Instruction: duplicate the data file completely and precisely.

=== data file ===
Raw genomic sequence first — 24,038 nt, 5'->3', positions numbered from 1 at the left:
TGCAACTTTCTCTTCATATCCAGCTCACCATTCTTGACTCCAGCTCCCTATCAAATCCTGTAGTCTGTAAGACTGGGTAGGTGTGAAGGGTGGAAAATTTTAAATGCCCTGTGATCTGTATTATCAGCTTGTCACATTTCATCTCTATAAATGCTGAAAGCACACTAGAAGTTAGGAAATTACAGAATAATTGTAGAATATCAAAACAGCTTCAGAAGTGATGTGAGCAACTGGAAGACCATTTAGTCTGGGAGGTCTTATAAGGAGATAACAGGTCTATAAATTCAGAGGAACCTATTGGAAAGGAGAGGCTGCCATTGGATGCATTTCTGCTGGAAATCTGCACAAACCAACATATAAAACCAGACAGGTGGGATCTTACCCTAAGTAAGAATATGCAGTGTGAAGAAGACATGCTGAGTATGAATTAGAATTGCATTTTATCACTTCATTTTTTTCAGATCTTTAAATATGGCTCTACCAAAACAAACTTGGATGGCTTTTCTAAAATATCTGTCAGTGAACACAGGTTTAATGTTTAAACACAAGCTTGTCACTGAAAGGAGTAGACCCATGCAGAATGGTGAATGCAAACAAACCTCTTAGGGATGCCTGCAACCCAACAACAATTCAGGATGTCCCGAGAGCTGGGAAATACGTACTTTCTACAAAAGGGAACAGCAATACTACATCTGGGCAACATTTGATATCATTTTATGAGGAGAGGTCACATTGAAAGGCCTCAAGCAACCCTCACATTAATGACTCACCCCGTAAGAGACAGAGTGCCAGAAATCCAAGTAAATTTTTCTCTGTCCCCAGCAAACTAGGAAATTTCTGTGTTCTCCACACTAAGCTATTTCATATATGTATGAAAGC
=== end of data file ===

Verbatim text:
Raw genomic sequence first — 24,038 nt, 5'->3', positions numbered from 1 at the left:
TGCAACTTTCTCTTCATATCCAGCTCACCATTCTTGACTCCAGCTCCCTATCAAATCCTGTAGTCTGTAAGACTGGGTAGGTGTGAAGGGTGGAAAATTTTAAATGCCCTGTGATCTGTATTATCAGCTTGTCACATTTCATCTCTATAAATGCTGAAAGCACACTAGAAGTTAGGAAATTACAGAATAATTGTAGAATATCAAAACAGCTTCAGAAGTGATGTGAGCAACTGGAAGACCATTTAGTCTGGGAGGTCTTATAAGGAGATAACAGGTCTATAAATTCAGAGGAACCTATTGGAAAGGAGAGGCTGCCATTGGATGCATTTCTGCTGGAAATCTGCACAAACCAACATATAAAACCAGACAGGTGGGATCTTACCCTAAGTAAGAATATGCAGTGTGAAGAAGACATGCTGAGTATGAATTAGAATTGCATTTTATCACTTCATTTTTTTCAGATCTTTAAATATGGCTCTACCAAAACAAACTTGGATGGCTTTTCTAAAATATCTGTCAGTGAACACAGGTTTAATGTTTAAACACAAGCTTGTCACTGAAAGGAGTAGACCCATGCAGAATGGTGAATGCAAACAAACCTCTTAGGGATGCCTGCAACCCAACAACAATTCAGGATGTCCCGAGAGCTGGGAAATACGTACTTTCTACAAAAGGGAACAGCAATACTACATCTGGGCAACATTTGATATCATTTTATGAGGAGAGGTCACATTGAAAGGCCTCAAGCAACCCTCACATTAATGACTCACCCCGTAAGAGACAGAGTGCCAGAAATCCAAGTAAATTTTTCTCTGTCCCCAGCAAACTAGGAAATTTCTGTGTTCTCCACACTAAGCTATTTCATATATGTATGAAAGC